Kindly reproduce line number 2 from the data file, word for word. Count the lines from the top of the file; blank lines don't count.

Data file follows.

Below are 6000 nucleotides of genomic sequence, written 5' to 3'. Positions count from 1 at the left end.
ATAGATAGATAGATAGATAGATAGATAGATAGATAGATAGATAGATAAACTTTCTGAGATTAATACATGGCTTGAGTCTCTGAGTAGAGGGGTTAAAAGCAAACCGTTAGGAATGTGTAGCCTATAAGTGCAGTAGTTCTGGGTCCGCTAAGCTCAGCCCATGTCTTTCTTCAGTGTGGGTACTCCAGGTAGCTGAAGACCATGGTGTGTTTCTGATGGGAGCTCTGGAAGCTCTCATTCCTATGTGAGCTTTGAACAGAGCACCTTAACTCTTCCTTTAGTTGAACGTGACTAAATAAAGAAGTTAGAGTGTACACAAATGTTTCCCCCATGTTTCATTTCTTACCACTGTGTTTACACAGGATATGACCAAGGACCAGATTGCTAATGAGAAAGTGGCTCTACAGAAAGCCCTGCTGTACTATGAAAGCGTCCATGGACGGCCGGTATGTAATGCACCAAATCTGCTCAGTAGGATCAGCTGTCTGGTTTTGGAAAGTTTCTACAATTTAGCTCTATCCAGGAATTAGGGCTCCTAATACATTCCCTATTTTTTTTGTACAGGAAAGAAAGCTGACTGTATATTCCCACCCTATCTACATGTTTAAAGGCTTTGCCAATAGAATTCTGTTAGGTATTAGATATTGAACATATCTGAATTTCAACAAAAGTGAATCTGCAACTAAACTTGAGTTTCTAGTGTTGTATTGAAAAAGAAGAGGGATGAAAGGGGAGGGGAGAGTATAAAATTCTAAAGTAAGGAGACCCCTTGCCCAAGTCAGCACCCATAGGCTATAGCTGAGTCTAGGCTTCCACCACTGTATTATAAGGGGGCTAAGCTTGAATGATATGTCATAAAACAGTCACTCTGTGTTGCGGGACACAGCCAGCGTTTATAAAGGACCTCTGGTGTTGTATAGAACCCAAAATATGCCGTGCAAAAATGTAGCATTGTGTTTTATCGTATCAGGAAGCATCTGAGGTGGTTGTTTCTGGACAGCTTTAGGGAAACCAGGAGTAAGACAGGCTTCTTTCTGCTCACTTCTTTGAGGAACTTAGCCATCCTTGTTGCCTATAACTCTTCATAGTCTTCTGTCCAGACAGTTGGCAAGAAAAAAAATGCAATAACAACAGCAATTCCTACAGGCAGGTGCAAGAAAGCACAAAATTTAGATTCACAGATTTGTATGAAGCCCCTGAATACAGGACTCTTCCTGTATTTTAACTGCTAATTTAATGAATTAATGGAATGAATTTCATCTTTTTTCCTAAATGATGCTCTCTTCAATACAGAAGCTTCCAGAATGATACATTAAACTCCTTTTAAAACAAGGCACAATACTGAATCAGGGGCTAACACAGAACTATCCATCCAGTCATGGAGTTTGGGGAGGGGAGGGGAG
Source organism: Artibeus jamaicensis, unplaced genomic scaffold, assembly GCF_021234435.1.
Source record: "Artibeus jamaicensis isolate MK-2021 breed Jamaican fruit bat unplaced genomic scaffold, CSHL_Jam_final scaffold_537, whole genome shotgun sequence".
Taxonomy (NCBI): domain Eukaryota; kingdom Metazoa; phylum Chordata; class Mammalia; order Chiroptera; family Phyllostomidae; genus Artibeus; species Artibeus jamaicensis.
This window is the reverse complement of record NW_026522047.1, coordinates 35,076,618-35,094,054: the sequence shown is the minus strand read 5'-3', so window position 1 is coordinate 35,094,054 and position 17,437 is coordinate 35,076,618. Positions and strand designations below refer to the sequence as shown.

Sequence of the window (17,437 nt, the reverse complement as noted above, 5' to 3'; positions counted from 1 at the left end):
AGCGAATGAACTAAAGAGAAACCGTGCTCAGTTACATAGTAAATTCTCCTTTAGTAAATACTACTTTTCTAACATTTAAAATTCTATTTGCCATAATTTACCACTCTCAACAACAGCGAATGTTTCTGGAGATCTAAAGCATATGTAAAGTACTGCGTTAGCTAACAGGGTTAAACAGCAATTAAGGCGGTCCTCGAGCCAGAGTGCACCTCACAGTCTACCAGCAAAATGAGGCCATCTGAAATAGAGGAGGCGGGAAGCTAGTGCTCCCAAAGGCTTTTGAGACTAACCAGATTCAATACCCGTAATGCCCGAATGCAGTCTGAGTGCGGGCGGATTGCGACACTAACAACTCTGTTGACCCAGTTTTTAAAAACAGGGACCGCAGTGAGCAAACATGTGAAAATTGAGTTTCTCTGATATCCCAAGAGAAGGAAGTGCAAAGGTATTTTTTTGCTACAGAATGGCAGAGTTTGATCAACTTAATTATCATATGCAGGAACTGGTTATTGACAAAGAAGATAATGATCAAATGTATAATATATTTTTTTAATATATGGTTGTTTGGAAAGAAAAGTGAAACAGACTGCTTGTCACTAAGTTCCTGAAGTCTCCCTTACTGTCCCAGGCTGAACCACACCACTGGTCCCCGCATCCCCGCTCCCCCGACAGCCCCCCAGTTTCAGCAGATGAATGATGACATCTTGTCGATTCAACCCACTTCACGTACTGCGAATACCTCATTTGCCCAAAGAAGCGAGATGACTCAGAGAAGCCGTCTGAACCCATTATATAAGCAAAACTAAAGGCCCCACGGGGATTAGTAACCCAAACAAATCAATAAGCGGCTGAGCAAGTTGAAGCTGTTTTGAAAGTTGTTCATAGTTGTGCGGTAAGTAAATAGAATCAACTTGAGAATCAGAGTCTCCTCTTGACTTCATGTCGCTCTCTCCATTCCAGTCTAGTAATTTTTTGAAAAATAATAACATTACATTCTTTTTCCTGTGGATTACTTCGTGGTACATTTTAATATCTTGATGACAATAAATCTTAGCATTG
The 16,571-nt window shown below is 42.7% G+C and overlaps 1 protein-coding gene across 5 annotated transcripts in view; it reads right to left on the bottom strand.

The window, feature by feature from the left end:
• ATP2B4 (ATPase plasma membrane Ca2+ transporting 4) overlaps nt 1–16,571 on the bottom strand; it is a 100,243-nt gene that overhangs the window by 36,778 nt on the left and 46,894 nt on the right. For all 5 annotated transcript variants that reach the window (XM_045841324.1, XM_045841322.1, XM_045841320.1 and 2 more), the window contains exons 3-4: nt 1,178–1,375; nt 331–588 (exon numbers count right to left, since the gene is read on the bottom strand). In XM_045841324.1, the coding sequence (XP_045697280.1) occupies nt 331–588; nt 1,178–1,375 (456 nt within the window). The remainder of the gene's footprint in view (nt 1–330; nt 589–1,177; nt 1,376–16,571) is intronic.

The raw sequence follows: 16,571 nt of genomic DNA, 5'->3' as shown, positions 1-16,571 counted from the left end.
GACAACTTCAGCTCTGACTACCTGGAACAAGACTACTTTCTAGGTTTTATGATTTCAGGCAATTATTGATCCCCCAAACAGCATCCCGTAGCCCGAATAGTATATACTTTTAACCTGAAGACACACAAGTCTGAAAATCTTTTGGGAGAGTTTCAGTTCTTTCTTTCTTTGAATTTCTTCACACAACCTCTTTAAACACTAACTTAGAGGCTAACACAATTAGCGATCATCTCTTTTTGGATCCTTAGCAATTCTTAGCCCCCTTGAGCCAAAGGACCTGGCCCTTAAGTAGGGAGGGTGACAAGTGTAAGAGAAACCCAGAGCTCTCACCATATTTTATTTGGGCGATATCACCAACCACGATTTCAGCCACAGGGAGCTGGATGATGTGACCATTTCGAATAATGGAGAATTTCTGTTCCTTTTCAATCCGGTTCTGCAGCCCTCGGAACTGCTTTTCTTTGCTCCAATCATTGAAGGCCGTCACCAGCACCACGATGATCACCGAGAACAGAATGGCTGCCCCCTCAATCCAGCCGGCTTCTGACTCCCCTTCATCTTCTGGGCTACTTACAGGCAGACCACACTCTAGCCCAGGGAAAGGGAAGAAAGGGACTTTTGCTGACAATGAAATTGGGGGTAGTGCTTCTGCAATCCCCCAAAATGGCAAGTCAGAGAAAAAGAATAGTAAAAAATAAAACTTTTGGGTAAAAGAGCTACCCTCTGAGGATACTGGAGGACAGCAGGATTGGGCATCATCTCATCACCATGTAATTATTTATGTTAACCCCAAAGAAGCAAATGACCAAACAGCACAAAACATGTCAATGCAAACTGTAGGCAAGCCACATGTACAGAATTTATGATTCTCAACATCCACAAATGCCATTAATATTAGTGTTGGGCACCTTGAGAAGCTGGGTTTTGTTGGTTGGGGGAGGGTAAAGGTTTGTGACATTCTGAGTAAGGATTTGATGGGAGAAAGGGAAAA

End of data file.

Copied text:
ATAGATAGATAGATAGATAGATAGATAGATAGATAGATAGATAGATAAACTTTCTGAGATTAATACATGGCTTGAGTCTCTGAGTAGAGGGGTTAAAAGCAAACCGTTAGGAATGTGTAGCCTATAAGTGCAGTAGTTCTGGGTCCGCTAAGCTCAGCCCATGTCTTTCTTCAGTGTGGGTACTCCAGGTAGCTGAAGACCATGGTGTGTTTCTGATGGGAGCTCTGGAAGCTCTCATTCCTATGTGAGCTTTGAACAGAGCACCTTAACTCTTCCTTTAGTTGAACGTGACTAAATAAAGAAGTTAGAGTGTACACAAATGTTTCCCCCATGTTTCATTTCTTACCACTGTGTTTACACAGGATATGACCAAGGACCAGATTGCTAATGAGAAAGTGGCTCTACAGAAAGCCCTGCTGTACTATGAAAGCGTCCATGGACGGCCGGTATGTAATGCACCAAATCTGCTCAGTAGGATCAGCTGTCTGGTTTTGGAAAGTTTCTACAATTTAGCTCTATCCAGGAATTAGGGCTCCTAATACATTCCCTATTTTTTTTGTACAGGAAAGAAAGCTGACTGTATATTCCCACCCTATCTACATGTTTAAAGGCTTTGCCAATAGAATTCTGTTAGGTATTAGATATTGAACATATCTGAATTTCAACAAAAGTGAATCTGCAACTAAACTTGAGTTTCTAGTGTTGTATTGAAAAAGAAGAGGGATGAAAGGGGAGGGGAGAGTATAAAATTCTAAAGTAAGGAGACCCCTTGCCCAAGTCAGCACCCATAGGCTATAGCTGAGTCTAGGCTTCCACCACTGTATTATAAGGGGGCTAAGCTTGAATGATATGTCATAAAACAGTCACTCTGTGTTGCGGGACACAGCCAGCGTTTATAAAGGACCTCTGGTGTTGTATAGAACCCAAAATATGCCGTGCAAAAATGTAGCATTGTGTTTTATCGTATCAGGAAGCATCTGAGGTGGTTGTTTCTGGACAGCTTTAGGGAAACCAGGAGTAAGACAGGCTTCTTTCTGCTCACTTCTTTGAGGAACTTAGCCATCCTTGTTGCCTATAACTCTTCATAGTCTTCTGTCCAGACAGTTGGCAAGAAAAAAAATGCAATAACAACAGCAATTCCTACAGGCAGGTGCAAGAAAGCACAAAATTTAGATTCACAGATTTGTATGAAGCCCCTGAATACAGGACTCTTCCTGTATTTTAACTGCTAATTTAATGAATTAATGGAATGAATTTCATCTTTTTTCCTAAATGATGCTCTCTTCAATACAGAAGCTTCCAGAATGATACATTAAACTCCTTTTAAAACAAGGCACAATACTGAATCAGGGGCTAACACAGAACTATCCATCCAGTCATGGAGTTTGGGGAGGGGAGGGGAG